The real problem with the Met
The damning Casey review reveals a police force that has lost sight of its purpose.
Sarah Everard was abducted, raped and murdered by an officer serving with the Metropolitan Police. Policemen guarding the bodies of Bibaa Henry and Nicole Smallman, sisters found dead in a London park, shared photos of the murdered women. The scandals listed in Baroness Louise Casey’s review into the Metropolitan Police make for shocking reading. Her report, published this week, reveals the moral and criminal failings of police officers who were not just incompetent, but also posed a threat to the public.
Clearly, something is going badly wrong with the UK’s largest police force. One explanation is that the Met is so big it has become ungovernable. Another is that there are rogue officers who are too difficult to fire. Then there are stretched budgets: Casey notes that evidence gathered in rape cases was kept in dodgy fridges which broke down in hot weather. This is appalling. But the fact that there was money for ‘pointless equipment’, like camouflage clothes that are useless in London, suggests the problem was warped priorities rather than a lack of money.
Casey highlights an internal culture that legitimises inappropriate, unprofessional and downright offensive behaviour. A Muslim police officer had bacon placed inside his boots. A Sikh constable had his beard cut. Casey’s review team observed women officers being spoken over and having their views dismissed. She claims female officers were subjected to unwanted sexual attention. For Casey, this is evidence not of a few depraved individuals but that the Met itself is institutionally racist, sexist and homophobic. But if we want to have a functioning police force, not just in London but across the UK, we need to question this conclusion.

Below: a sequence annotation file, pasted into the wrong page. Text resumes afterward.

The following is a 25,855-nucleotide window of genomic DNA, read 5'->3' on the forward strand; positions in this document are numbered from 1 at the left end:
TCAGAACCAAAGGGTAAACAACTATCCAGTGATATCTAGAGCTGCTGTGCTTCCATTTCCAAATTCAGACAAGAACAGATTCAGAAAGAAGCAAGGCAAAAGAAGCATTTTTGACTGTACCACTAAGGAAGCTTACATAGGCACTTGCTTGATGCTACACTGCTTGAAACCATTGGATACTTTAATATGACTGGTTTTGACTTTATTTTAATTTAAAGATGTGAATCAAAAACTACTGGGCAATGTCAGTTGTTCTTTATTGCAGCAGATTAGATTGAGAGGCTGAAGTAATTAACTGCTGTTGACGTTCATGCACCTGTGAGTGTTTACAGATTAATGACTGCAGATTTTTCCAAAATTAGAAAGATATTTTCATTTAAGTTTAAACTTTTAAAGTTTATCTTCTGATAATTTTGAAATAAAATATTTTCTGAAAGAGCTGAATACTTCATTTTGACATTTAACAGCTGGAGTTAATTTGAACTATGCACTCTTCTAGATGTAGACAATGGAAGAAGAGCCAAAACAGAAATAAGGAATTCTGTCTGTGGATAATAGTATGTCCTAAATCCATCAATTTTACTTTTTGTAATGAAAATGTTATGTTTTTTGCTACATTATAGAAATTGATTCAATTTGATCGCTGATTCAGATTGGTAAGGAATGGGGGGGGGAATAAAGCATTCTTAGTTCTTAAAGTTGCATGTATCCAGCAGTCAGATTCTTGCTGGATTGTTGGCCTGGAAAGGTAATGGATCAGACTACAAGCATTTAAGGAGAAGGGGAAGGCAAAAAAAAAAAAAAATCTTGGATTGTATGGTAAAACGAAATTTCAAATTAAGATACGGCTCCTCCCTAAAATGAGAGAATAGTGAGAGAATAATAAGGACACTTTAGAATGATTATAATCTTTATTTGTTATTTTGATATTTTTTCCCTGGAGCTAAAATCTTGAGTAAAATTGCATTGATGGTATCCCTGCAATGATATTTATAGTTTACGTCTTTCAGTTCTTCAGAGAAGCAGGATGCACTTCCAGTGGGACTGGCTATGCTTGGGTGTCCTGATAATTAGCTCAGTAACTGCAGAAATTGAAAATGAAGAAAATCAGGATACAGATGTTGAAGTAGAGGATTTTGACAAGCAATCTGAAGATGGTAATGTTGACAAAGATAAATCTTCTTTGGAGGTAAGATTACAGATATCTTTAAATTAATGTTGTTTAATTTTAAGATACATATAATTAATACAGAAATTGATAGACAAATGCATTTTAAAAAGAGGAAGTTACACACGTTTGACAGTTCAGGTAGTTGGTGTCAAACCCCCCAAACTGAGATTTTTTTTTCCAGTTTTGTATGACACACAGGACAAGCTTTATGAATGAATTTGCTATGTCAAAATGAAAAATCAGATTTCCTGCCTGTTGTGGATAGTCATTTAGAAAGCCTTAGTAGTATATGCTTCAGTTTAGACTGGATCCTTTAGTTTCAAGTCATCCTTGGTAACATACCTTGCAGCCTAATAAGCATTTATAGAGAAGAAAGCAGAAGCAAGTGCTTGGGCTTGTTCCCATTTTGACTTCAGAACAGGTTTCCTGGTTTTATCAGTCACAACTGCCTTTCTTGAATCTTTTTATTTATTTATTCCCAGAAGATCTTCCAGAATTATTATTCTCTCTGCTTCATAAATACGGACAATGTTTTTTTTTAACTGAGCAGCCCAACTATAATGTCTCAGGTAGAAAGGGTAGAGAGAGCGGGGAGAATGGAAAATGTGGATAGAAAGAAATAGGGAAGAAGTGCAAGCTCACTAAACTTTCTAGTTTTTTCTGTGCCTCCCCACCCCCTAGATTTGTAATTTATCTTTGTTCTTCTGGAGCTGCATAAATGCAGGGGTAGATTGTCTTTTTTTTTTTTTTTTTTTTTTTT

There are clear historical examples of institutional racism in policing. In Apartheid South Africa, or the US South under Jim Crow laws, police enforced racial segregation and legal discrimination. In the UK, ‘sus laws’, used widely in the 1960s and 1970s, meant the police could arrest anyone suspected of loitering with intent to commit an offence. Young black men were arrested, charged and convicted simply on the word of two police officers. Thanks to the efforts of campaigners, ‘sus laws’ were repealed in 1981.
That same year, a report by Lord Scarman into the policing of the infamous Brixton race riots noted that: ‘Institutional racism does not exist in Britain; but racial disadvantage and its nasty associate, racial discrimination, have not yet been eliminated.’ This recognised both the important fact of legal equality and the continued existence of racism. This led proponents of a newly fashionable critical race theory to argue that racism was ‘systemic’. In his report into the murder of black teenager Stephen Lawrence, Sir William Macpherson tapped into this new understanding when he labelled the Met Police’s response to the killing ‘institutionally racist’. At the time of the report’s publication, this phrase was said to capture ‘the unwitting prejudice and plain racial stereotyping afflicting parts of British society.’